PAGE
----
Each sponsor is identified by their address, and their sponsor wallets are designated implicitly by the following path:
/1st least significant 31-bits of the sponsor address…
/2nd least significant 31-bits of the sponsor address…
/3rd least significant 31-bits of the sponsor address…
/4th least significant 31-bits of the sponsor address…
/5th least significant 31-bits of the sponsor address…
/6th least significant 31-bits of the sponsor address
In other words, a sponsor can calculate the address of their respective sponsor wallet for an Airnode (using its xpub) and have requesters use it to make requests right away, without any preliminary transactions (meanwhile pre-alpha required a transaction to get assigned a “requester index”).
Sponsor address is the sponsor admin
Requesters in pre-alpha were identified by indices, and needed to have admin addresses associated to authorize interactions (i.e., only the requester admin could endorse clients). Sponsors are identified by their addresses, so we can use this address directly as the admin. Note that this is the analog of the update that removed the Airnode admin and used its identifying address as the admin.
Designated wallet address removed from authorizer arguments
In pre-alpha, one could implement authorizers that check for requestId, airnodeId, endpointId, requesterIndex, designatedWallet and clientAddress. With the update, authorizers can check for requestId, airnode, endpointId, sponsor, requester. Note that most of these are the renames discussed under Terminology above, yet the notable difference is that we no longer have the designated (sponsor) wallet address.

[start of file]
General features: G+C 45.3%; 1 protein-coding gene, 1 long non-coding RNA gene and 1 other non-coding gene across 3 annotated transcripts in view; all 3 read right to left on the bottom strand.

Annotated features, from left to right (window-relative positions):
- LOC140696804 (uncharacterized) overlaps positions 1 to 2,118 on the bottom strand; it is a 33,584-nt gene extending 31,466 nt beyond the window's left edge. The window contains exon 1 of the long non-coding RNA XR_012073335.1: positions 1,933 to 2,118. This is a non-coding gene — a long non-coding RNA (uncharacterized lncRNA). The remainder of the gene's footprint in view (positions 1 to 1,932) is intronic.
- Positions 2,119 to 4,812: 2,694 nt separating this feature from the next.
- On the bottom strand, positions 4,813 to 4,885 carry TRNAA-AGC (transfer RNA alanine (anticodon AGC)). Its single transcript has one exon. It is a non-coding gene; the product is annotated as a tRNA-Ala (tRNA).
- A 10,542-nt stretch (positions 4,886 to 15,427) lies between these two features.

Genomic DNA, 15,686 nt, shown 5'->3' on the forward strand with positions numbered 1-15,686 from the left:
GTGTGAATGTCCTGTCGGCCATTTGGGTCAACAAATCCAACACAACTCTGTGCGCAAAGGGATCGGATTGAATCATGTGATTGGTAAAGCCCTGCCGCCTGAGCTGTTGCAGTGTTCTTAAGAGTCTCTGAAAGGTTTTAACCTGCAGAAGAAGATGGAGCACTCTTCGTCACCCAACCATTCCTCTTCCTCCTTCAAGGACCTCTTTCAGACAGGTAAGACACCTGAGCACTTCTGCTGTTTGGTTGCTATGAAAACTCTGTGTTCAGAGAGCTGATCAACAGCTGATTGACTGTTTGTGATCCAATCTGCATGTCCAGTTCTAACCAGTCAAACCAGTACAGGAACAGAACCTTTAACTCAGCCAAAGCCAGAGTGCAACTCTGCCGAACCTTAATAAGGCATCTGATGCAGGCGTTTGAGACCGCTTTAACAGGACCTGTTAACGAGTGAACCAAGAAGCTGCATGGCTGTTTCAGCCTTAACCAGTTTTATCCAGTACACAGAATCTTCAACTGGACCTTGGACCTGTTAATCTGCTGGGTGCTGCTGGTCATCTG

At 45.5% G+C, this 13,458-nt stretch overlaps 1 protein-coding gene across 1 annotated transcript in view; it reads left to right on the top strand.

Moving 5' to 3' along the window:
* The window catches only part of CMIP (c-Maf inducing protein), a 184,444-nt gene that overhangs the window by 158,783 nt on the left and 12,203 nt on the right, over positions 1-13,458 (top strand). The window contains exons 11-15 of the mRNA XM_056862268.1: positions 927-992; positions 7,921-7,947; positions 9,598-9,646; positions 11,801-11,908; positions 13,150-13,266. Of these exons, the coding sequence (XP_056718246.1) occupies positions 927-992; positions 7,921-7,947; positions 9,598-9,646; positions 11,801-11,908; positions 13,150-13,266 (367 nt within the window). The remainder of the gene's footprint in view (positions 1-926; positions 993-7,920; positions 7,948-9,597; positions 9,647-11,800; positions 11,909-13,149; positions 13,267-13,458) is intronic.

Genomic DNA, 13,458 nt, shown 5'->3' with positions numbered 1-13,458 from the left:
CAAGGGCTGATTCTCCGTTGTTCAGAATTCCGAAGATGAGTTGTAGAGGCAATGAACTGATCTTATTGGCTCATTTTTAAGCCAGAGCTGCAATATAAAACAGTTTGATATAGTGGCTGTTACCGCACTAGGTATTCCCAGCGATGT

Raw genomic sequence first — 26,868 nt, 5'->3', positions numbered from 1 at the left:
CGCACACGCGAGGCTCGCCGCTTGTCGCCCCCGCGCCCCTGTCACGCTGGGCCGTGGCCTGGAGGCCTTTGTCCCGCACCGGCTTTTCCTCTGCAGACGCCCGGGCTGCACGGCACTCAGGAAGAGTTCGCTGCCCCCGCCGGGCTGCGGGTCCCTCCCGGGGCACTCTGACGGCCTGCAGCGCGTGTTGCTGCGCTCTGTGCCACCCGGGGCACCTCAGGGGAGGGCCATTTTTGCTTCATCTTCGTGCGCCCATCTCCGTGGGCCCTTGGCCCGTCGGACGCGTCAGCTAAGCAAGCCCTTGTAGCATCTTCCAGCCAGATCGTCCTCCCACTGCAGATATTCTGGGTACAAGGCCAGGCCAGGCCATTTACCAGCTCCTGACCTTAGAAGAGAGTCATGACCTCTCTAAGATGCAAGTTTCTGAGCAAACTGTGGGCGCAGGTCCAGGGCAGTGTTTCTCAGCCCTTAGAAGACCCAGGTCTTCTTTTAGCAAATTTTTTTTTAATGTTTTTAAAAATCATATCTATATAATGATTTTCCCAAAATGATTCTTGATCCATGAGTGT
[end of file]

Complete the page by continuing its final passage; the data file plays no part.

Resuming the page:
Withdrawal destinations are not specifiable
From now on, when a sponsor requests a withdrawal, the Airnode will deposit the funds to the sponsor address (instead of an arbitrary address specified in the withdrawal request). This implies that if you are taking your Airnode down, you can simply deposit all the sponsor wallet balances to the sponsor addresses.
Implemented adminnable and authorizer contracts
This is probably by far the most significant update. The pre-alpha protocol left authorizers as a stub, and only allowed the endpoint to be accessible by the public. We implemented two high-level authorizers, DaoRequesterRrpAuthorizer (to be controlled by the API3 DAO and the addresses authorized by it) and AirnodeRequesterRrpAuthorizer (to be controlled by the Airnode addresses and the addresses authorized by them). Furthermore, the lower-level admin functionality is implemented as a chain of inheritance, which can easily be reused to build contracts that need similar whitelist/blacklist functionality (e.g., dAPIs).
A beacon is a singular live data point on-chain. A beacon server is a requester contract that houses beacons indexable by the request template ID. It can also be thought of as a highly scalable single-Airnode data feed library that you can both use individually or build dAPIs out of. We are planning to use beacons with the publish–subscribe protocol (PSP) heavily, yet this contract is a preliminary version built on RRP. The admin functionality of this contract is implemented by reusing the admin contracts built for the authorizers.
This article may have overwhelmed you if you’re not already very familiar with pre-alpha, but not to worry! Finalized RRP is much easier to understand in a standalone way, compared to migrating from pre-alpha. For a commentary that doesn’t refer to pre-alpha, see the package README, examples, and wait for the updated docs at docs.api3.org (The last two links will die once they are migrated to the docs.)